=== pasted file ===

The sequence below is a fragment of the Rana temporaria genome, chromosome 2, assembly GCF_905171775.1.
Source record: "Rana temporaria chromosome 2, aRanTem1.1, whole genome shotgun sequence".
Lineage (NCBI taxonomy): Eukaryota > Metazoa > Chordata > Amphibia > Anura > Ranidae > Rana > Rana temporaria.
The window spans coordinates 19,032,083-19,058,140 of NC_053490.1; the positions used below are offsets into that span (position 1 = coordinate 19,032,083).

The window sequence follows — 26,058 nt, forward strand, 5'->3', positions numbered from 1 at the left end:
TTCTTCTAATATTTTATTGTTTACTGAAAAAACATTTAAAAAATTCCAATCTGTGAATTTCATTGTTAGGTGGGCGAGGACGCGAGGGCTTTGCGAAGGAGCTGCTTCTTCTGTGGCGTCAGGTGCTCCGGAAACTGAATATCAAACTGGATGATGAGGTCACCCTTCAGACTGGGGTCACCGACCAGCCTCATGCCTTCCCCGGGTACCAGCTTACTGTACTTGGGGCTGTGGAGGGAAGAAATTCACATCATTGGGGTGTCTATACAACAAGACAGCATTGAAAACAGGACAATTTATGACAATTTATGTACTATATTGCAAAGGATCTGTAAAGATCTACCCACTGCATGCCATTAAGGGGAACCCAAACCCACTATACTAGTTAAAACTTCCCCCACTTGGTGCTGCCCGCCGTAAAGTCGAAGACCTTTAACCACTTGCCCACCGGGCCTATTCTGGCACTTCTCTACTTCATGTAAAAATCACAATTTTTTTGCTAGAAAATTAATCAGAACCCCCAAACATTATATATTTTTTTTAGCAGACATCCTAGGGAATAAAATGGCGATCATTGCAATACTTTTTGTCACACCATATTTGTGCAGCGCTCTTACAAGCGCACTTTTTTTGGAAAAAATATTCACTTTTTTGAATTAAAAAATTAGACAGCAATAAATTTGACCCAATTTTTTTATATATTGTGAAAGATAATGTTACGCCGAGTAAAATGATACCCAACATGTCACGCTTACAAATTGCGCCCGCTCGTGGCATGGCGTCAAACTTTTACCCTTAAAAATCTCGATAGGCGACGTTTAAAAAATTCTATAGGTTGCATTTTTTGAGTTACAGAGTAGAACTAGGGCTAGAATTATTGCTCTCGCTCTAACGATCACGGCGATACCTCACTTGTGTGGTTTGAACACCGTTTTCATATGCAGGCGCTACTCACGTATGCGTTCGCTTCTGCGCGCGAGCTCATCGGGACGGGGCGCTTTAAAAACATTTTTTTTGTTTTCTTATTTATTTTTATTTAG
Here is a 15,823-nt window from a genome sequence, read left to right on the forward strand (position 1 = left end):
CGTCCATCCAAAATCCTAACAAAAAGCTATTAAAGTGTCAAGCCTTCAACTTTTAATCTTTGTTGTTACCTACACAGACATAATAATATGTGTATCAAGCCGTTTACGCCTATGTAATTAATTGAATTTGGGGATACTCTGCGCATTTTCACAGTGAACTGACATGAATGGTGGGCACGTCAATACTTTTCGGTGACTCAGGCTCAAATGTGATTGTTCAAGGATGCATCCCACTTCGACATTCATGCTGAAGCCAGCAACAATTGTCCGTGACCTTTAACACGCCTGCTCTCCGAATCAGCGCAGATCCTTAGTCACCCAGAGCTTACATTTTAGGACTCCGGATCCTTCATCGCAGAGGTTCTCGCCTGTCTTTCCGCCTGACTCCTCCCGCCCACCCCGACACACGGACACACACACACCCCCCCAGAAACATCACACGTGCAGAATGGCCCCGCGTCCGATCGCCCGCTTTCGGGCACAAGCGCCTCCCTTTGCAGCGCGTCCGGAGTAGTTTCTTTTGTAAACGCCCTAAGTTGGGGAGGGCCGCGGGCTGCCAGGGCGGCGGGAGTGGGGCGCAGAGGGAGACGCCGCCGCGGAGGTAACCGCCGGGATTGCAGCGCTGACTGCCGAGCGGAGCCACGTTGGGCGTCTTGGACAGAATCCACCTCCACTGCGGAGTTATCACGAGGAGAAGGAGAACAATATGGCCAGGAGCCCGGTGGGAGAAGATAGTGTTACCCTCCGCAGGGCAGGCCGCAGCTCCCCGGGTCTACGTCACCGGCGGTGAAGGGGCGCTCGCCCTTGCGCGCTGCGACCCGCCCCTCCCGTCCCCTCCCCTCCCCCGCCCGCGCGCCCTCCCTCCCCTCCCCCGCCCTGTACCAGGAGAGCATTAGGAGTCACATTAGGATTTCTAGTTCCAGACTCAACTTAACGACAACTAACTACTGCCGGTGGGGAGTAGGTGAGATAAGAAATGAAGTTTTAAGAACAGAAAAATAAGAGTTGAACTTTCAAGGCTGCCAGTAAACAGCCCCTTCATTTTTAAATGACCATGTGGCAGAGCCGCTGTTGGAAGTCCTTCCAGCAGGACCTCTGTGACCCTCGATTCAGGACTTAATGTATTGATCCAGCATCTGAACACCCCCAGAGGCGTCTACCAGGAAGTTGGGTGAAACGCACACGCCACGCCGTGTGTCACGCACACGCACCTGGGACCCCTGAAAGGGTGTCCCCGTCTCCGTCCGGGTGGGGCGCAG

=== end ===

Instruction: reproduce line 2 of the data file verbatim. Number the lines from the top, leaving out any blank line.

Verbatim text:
Source record: "Rana temporaria chromosome 2, aRanTem1.1, whole genome shotgun sequence".